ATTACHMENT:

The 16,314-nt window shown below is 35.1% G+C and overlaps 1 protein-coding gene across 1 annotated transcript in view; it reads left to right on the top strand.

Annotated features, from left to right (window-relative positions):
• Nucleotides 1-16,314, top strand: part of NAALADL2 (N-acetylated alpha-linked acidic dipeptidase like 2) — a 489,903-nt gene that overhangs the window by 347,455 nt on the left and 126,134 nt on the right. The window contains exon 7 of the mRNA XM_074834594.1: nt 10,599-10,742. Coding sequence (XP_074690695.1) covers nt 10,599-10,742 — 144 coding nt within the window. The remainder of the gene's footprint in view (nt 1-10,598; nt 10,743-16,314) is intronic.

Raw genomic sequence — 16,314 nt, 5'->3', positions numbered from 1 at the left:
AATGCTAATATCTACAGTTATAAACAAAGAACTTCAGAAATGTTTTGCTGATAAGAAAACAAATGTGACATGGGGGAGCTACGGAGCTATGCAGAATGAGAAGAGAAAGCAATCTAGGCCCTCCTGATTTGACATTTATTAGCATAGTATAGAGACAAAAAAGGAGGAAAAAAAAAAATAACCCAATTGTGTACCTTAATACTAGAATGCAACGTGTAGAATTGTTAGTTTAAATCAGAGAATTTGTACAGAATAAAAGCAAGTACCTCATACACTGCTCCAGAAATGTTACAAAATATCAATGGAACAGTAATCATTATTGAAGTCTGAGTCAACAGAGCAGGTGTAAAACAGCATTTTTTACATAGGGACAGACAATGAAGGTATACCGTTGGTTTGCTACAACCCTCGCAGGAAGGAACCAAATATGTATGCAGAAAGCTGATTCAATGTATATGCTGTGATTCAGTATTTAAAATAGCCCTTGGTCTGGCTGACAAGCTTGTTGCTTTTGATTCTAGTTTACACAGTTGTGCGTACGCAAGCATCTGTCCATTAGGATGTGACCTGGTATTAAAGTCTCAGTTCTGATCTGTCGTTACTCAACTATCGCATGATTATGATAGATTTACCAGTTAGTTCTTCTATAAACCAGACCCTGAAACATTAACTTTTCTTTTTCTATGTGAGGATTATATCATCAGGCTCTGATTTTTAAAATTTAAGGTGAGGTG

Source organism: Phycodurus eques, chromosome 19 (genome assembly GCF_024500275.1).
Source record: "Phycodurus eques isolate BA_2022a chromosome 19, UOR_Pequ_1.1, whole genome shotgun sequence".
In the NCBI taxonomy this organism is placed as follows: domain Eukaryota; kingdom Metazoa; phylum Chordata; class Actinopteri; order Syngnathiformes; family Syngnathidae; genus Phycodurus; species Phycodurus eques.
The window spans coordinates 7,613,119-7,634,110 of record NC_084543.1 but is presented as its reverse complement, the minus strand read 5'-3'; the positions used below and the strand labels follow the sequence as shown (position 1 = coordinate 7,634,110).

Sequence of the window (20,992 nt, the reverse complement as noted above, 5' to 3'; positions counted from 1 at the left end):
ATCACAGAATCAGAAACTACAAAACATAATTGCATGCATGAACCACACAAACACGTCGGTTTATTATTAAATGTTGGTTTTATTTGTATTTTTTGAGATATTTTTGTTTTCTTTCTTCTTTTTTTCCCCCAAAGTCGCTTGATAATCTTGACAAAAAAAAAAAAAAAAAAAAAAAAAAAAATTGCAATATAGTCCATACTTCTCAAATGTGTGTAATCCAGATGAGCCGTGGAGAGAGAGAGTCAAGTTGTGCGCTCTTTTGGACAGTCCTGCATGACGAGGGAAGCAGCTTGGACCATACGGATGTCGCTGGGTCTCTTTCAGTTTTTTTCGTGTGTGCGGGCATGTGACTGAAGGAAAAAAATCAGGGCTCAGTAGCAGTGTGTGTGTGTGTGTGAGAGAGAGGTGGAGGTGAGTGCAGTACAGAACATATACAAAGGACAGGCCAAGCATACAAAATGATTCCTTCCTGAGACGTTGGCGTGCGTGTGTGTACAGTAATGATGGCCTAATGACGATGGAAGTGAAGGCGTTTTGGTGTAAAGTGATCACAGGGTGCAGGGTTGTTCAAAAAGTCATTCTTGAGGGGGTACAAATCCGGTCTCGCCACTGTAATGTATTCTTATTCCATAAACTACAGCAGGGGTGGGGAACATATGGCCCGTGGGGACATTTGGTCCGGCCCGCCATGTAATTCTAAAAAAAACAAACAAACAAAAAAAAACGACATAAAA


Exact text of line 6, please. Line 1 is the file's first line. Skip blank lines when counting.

Source organism: Phycodurus eques, chromosome 19 (genome assembly GCF_024500275.1).